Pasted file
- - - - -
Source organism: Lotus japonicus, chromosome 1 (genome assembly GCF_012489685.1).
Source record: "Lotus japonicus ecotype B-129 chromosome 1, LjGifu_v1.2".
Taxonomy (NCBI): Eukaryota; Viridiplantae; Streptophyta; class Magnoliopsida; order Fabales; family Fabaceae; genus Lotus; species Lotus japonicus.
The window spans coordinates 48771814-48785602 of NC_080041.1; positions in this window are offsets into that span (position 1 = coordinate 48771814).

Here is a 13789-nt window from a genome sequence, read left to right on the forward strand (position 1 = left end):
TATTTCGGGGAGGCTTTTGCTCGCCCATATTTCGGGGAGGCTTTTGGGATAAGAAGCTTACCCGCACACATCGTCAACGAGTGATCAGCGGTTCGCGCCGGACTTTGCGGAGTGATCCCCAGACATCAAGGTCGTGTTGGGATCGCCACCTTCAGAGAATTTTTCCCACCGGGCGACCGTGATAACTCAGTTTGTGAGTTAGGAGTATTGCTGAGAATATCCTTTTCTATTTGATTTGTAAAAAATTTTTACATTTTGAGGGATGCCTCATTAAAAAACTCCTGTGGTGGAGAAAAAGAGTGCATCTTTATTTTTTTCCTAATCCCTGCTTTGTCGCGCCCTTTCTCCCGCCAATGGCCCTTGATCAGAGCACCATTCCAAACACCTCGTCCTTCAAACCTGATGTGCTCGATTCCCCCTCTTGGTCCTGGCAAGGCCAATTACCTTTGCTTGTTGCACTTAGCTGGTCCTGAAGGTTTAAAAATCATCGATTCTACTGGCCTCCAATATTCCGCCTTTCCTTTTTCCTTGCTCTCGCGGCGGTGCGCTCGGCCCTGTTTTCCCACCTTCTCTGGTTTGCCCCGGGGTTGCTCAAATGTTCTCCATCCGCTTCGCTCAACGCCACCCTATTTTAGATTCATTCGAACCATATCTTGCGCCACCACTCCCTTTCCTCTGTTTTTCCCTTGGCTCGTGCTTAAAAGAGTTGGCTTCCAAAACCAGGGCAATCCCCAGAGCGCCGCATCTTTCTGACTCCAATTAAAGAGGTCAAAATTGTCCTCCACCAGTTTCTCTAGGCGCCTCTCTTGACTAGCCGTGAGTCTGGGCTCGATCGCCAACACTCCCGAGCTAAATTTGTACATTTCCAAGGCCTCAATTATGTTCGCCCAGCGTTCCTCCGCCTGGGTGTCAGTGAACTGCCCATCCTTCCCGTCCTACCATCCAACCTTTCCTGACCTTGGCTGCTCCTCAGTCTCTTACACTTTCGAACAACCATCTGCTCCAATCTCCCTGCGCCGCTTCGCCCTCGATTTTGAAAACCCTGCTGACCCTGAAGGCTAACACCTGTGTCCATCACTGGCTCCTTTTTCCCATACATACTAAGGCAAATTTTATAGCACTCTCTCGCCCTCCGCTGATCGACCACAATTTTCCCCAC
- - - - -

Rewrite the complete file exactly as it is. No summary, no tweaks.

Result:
Source organism: Lotus japonicus, chromosome 1 (genome assembly GCF_012489685.1).
Source record: "Lotus japonicus ecotype B-129 chromosome 1, LjGifu_v1.2".
Taxonomy (NCBI): Eukaryota; Viridiplantae; Streptophyta; class Magnoliopsida; order Fabales; family Fabaceae; genus Lotus; species Lotus japonicus.
The window spans coordinates 48771814-48785602 of NC_080041.1; positions in this window are offsets into that span (position 1 = coordinate 48771814).

Here is a 13789-nt window from a genome sequence, read left to right on the forward strand (position 1 = left end):
TATTTCGGGGAGGCTTTTGCTCGCCCATATTTCGGGGAGGCTTTTGGGATAAGAAGCTTACCCGCACACATCGTCAACGAGTGATCAGCGGTTCGCGCCGGACTTTGCGGAGTGATCCCCAGACATCAAGGTCGTGTTGGGATCGCCACCTTCAGAGAATTTTTCCCACCGGGCGACCGTGATAACTCAGTTTGTGAGTTAGGAGTATTGCTGAGAATATCCTTTTCTATTTGATTTGTAAAAAATTTTTACATTTTGAGGGATGCCTCATTAAAAAACTCCTGTGGTGGAGAAAAAGAGTGCATCTTTATTTTTTTCCTAATCCCTGCTTTGTCGCGCCCTTTCTCCCGCCAATGGCCCTTGATCAGAGCACCATTCCAAACACCTCGTCCTTCAAACCTGATGTGCTCGATTCCCCCTCTTGGTCCTGGCAAGGCCAATTACCTTTGCTTGTTGCACTTAGCTGGTCCTGAAGGTTTAAAAATCATCGATTCTACTGGCCTCCAATATTCCGCCTTTCCTTTTTCCTTGCTCTCGCGGCGGTGCGCTCGGCCCTGTTTTCCCACCTTCTCTGGTTTGCCCCGGGGTTGCTCAAATGTTCTCCATCCGCTTCGCTCAACGCCACCCTATTTTAGATTCATTCGAACCATATCTTGCGCCACCACTCCCTTTCCTCTGTTTTTCCCTTGGCTCGTGCTTAAAAGAGTTGGCTTCCAAAACCAGGGCAATCCCCAGAGCGCCGCATCTTTCTGACTCCAATTAAAGAGGTCAAAATTGTCCTCCACCAGTTTCTCTAGGCGCCTCTCTTGACTAGCCGTGAGTCTGGGCTCGATCGCCAACACTCCCGAGCTAAATTTGTACATTTCCAAGGCCTCAATTATGTTCGCCCAGCGTTCCTCCGCCTGGGTGTCAGTGAACTGCCCATCCTTCCCGTCCTACCATCCAACCTTTCCTGACCTTGGCTGCTCCTCAGTCTCTTACACTTTCGAACAACCATCTGCTCCAATCTCCCTGCGCCGCTTCGCCCTCGATTTTGAAAACCCTGCTGACCCTGAAGGCTAACACCTGTGTCCATCACTGGCTCCTTTTTCCCATACATACTAAGGCAAATTTTATAGCACTCTCTCGCCCTCCGCTGATCGACCACAATTTTCCCCAC